“Bear one another’s burdens, and thereby fulfill the law of Christ.”
“Now we who are strong ought to bear the weaknesses of those without strength and not just please ourselves.”
Community. Recently, the idea of community has be lingering in my head. The other day, I just finished my book No More Mr. Nice Guy, which emphasizes that overcoming the “Nice Guy Syndrome” requires opening oneself up to a safe person. This ideology conflicted with mine because for the longest time, I had this belief that whenever I encountered a problem, I had to handle it myself. From childhood, I had this belief that in order for me to grow, I had to take care of it. If I let someone else help me out, I missed out on a vital learning experience. So as life grew tougher and problems weren’t so easy to solve on my own, I still would keep them to myself in efforts to solve them myself. By then, I came to this reaction that my problems were my problems and no one else cared to solve them. So the idea that I needed to ask someone else to help me out did not seem right. Even though I felt I had to challenge problems on my own, I still felt the greatest desire to have someone help me out, but my own theory on how problems should be handled was distorted.
Lately, God has been making efforts to obliterate that unhealthy paradigm, efforts that were subtle, others that were direct, some that left me in tears, and more that made me smile. Last week I sat in my philosophy class dumbfounded by the conversation flying around me. Entering philosophy, you hold a set of beliefs, and mine was being challenged. Don’t get me wrong. I wasn’t upset by that. Actually I love the challenge because I’m a thinker, but for some reason, I couldn’t come to any sort of conclusion incorporating new information into my beliefs and kicking out what I thought was wrong. With all the “community” running through my mind recently though, I realized that questions need to be asked. I had an “information overload,” and I needed to ask some questions, not so much about philosophy but primarily other questions that have been sitting on my chest for years. And the first question I could think of.. “What is the importance of community?”
Once I thought up this question, I sent it out to two guys that I look up to but rarely see. My friend back home said, “I think being in a community of quality relationships is one of the healthiest things for any person.” I’ve always understood that community is good, but maybe I underestimated it. I’ve been so set on my personal independence that I ruled out accepting help from someone else. So I asked him when does one decide they want help, and his response was, “when you can’t do something or if you’re having trouble figuring something out.” After more inquiry and an explanation of my adamant independence, he explained to me that “being adamant doesn’t help if you don’t have the right tools for the job. If you’re truly adamant about fixing, don’t let pride or fear get in the way, cuz your goal should be to fix the problem at any cost.” This is where I truly paused. I pondered about it a little and realized that I’ve been trying to do something ill-equipped. I’m trying to hammer a nail with a potato. It’s not how a task should be done.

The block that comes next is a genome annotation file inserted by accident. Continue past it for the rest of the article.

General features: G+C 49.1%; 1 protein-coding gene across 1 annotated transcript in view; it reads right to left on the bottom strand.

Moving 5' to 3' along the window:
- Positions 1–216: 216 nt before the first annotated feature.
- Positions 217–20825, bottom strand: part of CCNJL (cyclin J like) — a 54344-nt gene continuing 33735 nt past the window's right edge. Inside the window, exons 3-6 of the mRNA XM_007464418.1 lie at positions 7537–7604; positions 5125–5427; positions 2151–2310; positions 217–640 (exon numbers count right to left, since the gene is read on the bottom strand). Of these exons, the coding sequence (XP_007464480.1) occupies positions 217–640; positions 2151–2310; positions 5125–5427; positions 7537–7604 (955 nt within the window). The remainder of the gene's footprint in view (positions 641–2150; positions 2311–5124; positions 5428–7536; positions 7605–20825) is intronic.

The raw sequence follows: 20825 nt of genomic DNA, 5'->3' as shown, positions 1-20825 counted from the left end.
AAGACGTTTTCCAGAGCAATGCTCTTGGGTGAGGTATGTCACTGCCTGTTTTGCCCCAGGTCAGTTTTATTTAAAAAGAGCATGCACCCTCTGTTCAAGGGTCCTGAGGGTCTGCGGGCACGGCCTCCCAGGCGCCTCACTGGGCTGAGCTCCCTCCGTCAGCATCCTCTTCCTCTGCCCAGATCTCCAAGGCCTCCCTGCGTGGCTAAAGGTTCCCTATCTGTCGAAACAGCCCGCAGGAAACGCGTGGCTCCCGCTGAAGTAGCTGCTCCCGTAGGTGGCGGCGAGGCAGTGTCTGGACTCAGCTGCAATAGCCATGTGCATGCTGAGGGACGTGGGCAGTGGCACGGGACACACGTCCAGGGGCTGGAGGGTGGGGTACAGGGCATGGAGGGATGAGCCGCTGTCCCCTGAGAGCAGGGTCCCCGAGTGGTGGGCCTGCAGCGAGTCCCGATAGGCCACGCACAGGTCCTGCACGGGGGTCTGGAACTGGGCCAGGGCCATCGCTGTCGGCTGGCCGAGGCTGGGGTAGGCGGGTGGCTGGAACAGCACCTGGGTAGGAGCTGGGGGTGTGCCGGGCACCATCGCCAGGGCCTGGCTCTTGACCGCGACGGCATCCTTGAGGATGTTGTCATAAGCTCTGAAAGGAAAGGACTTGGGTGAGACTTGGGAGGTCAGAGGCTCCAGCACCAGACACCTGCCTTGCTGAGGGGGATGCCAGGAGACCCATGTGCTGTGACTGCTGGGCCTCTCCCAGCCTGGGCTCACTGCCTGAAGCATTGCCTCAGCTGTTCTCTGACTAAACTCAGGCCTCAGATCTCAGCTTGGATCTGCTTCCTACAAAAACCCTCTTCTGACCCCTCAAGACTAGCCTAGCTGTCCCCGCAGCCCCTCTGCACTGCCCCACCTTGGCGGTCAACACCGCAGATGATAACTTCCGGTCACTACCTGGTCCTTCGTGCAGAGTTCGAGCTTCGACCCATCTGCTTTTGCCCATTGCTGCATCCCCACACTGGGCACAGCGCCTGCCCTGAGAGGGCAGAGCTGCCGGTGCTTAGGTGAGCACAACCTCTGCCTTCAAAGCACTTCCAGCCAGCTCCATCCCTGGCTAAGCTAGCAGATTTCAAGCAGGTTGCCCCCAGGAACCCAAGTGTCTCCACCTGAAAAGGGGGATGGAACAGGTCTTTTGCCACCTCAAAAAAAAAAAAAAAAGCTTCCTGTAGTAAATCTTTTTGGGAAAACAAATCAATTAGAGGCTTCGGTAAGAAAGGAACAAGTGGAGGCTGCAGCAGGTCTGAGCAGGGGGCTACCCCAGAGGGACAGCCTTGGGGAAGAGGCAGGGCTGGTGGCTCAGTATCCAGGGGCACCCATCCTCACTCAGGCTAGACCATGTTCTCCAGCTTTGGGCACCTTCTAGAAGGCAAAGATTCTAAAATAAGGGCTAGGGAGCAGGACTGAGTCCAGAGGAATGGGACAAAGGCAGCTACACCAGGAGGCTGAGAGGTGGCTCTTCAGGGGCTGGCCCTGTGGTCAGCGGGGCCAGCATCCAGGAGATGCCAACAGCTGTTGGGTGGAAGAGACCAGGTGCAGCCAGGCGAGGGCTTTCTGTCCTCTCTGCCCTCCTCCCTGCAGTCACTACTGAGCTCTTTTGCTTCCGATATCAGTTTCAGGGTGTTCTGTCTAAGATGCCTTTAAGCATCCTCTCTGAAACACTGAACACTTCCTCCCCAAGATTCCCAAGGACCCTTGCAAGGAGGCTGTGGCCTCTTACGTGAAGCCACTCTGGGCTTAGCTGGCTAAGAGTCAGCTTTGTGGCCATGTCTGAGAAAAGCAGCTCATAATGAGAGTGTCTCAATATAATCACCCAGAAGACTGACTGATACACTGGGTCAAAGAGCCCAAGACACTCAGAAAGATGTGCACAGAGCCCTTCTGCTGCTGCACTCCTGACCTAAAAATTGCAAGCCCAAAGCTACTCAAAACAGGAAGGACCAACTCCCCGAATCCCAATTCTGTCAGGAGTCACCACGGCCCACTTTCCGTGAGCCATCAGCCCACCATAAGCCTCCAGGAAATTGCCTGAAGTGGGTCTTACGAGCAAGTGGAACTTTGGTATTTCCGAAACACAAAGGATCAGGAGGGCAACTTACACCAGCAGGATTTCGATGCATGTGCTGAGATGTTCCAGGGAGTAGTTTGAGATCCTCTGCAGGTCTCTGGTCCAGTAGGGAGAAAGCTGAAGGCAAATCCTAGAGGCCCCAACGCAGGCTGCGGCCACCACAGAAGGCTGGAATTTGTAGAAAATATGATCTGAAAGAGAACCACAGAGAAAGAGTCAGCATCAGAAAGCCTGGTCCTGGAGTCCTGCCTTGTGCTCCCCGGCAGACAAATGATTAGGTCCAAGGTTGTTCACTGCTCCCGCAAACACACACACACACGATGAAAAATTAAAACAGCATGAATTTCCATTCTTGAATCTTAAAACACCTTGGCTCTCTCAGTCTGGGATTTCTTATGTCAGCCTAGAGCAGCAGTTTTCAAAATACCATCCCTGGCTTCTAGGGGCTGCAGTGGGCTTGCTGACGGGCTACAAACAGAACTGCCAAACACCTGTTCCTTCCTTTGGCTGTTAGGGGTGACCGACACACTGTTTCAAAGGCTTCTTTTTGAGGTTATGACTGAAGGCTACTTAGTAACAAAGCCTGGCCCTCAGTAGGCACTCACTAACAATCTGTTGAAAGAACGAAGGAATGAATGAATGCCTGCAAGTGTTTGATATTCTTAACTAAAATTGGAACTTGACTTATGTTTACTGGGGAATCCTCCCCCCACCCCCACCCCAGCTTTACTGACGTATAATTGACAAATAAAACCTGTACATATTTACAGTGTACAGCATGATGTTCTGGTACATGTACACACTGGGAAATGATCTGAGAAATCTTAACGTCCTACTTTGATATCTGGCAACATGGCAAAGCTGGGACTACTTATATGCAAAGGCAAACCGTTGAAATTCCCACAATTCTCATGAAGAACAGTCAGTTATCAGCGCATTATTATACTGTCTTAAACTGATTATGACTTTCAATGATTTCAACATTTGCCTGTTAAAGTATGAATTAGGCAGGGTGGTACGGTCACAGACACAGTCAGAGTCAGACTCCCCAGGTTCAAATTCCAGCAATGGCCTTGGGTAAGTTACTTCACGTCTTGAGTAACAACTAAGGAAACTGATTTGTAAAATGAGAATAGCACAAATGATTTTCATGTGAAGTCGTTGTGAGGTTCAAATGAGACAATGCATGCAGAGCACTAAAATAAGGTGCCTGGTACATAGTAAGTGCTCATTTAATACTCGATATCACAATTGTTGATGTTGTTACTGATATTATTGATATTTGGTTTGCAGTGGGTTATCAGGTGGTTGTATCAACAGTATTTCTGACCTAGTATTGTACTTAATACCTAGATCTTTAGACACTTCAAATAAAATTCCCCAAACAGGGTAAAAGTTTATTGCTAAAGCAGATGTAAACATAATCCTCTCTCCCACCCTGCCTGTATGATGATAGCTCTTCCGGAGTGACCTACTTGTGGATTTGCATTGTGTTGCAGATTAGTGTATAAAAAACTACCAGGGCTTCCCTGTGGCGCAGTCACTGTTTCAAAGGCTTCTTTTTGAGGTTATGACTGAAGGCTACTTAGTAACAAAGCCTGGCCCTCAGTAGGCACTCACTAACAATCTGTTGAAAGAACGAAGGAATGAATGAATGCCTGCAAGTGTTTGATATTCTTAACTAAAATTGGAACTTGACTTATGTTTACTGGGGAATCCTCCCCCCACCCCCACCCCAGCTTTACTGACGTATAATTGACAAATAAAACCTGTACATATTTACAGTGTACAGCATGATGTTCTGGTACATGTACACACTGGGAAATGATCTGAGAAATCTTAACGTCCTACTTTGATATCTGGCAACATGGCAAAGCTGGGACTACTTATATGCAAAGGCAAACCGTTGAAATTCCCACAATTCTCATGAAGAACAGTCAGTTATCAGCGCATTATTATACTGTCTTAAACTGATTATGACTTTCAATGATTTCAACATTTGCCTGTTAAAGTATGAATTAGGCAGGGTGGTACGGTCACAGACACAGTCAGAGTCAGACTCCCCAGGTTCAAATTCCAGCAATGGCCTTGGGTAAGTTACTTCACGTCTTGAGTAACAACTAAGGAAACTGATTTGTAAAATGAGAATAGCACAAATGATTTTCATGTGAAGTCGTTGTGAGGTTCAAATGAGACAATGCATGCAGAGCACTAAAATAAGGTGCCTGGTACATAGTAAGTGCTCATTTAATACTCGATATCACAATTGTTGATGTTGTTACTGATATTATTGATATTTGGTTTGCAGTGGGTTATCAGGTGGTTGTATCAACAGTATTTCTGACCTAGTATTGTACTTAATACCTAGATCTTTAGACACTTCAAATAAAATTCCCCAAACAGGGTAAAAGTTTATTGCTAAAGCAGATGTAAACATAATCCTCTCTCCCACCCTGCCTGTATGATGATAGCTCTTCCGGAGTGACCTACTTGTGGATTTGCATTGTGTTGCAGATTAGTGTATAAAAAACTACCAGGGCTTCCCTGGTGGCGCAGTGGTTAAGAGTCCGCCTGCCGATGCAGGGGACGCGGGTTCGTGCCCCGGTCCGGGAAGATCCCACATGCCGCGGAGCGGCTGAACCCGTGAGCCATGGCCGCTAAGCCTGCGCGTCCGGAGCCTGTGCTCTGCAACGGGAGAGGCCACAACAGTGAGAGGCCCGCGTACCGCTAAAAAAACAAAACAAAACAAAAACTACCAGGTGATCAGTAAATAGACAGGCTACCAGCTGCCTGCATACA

The other friend I asked the question responded with a similar question about asking for help. He graduated a Biblical Studies major and is now interning a church that is starting up in Orange County. So I could count on him for a Biblical answer that wouldn’t overlook the most important aspect, God. His response about asking for help convicted me in itself: “Most any struggle or experience should be shared if you have ANY conviction from the holy spirit that you should do so. It comes down to whether or not you are convicted that you need to share. Can you no longer bear this burden alone? Or do you need help?” There are definitely those things that could easily carry on a good conversation, but I choose not to ask.
Ultimately, I realized the importance of community. Situations arise in our lives that we cannot and are meant not to handle alone. Overcoming and changing unhealthy paradigms will consist of help from another person. Whether its encouragement or strengthening, its a near requirement for the desired outcome to happen. It is far too easy to fall back on old habits when there is no encouragement or external reminder to keep going. So that’s one of my goals. Participate in community by sharing myself with others and allowing them to bear some of the weight of my burdens because jeepers, this load can get heavy.